E-A-T, #3, Trust

In this post, we will look at how your Link Building efforts can improve the TRUSTWORTHINESS of the page that you get links FROM. Trust in link building is not easy to portray, but in the right circumstances, linking out of a web page can improve its trustworthiness considerably.

This is a continuation of my talk at Brighton, where I introduced the idea of using the E.A.T. framework in Google’s Quality Raters Guidelines as a link building strategy. It’s the idea that where one of the pillars of Expertise, Authority or Trust is missing from a web page, this is a real “bargaining chip” for getting a link if only you can fulfil the missing pillar.

I’ve previously posted about both of the Expertise and Authority pillars, as well as given a talk on “How to E.A.T Links” at BrightonSEO.

Trust: The Most Cynical “E.A.T.?”

If you are an expert or an authority, then when you collaborate with other websites, their reason to cite you can be quite clear and potentially compelling. Building links through the lens of “adding trustworthiness” to another site’s webpage is somewhat more circumspect.

The problem comes if there is a disconnect between your own trustworthiness and the trust you might claim to give to a webpage that links to you. Three common “Trust” based links occur when a website wants to:

1: Show they have won awards (Links on Awards badges)

2: Show that their customers trust them (Links to Reviews)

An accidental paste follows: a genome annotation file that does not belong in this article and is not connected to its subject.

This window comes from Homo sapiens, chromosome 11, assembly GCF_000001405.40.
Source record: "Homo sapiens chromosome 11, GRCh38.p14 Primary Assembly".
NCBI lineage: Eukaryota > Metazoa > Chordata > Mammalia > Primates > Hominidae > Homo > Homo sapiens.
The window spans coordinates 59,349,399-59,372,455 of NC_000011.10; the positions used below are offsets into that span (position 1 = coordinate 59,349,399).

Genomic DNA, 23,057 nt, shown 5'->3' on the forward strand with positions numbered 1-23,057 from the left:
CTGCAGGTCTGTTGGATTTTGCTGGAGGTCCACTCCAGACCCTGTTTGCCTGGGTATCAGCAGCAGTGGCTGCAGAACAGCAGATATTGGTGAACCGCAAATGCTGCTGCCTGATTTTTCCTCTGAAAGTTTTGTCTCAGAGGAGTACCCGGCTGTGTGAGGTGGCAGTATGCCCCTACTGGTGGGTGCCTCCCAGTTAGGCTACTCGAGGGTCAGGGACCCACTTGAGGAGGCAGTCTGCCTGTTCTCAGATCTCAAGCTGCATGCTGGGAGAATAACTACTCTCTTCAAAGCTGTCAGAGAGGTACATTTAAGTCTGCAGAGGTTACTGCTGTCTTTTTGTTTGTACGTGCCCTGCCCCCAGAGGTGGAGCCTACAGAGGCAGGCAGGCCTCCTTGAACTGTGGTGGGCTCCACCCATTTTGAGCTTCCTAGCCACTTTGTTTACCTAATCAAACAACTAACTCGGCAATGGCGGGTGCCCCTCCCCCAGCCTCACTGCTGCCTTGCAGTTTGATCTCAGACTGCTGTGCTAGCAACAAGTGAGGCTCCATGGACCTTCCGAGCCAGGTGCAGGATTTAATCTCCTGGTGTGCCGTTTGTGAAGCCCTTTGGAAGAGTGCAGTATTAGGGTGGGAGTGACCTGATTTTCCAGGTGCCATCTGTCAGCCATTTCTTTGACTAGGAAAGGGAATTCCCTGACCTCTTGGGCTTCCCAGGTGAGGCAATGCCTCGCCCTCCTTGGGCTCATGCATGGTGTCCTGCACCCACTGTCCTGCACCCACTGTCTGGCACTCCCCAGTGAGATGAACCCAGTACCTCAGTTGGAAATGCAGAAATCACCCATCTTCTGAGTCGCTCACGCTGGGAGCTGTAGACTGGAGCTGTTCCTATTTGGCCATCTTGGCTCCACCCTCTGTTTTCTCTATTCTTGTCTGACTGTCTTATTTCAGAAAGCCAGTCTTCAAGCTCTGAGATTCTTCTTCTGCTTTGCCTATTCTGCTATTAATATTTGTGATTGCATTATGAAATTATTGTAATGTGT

3: Show that they are ranked highly amongst their peers (Links to pages that cite the source)

A danger lies particularly in using the award route as link bait. There is now an increasing number of people that are running awards online. Most of the awards are purely to generate a buzz and occasionally a good dinner, but the worst are cynical attempts at a link. Do not misunderstand me, Majestic itself has been very proud, not only to enter and win awards but also to sponsor awards in our industry.

Majestic has many awards, but some awards are more respected than others

The challenge with a company creating an awards competition is that it is not their core competency and therefore the award itself can reduce credibility. That is not to say it cannot be a success. Just yesterday, I entered an award set up by KPMG in another venture. If I win, I will most certainly brag about it. I also recall Majestic joining the Deloitte Fast 50 in 2014 (although we did not link to them back then, it seems!). We also did not link out when we won the Princess Royal Award for training. However, we DID link to the Queens Award Magazine in 2016, but now I see the link is broken!

This last finding is a real blow for us but shows just how powerful the desire to link to an honest award can be for an organisation. The Queen may not need the links, but the Queen’s Award Magazine really SHOULD be maintaining their listings of winners over the years. In this instance, the Queen’s Award specifically only lasts for three years – but this is no reason for the Magazine to take down its historical listings because in doing so, they take away a semi-official register of winners. This is good link bait!

A good award should be unbiased in the judging and demonstrate that the business giving the award is to be trusted. When an award is given, there should be a page online that the winner can link their customers to, to demonstrate that the win is genuine. Not all winners will link, but many (including Majestic in the past) will.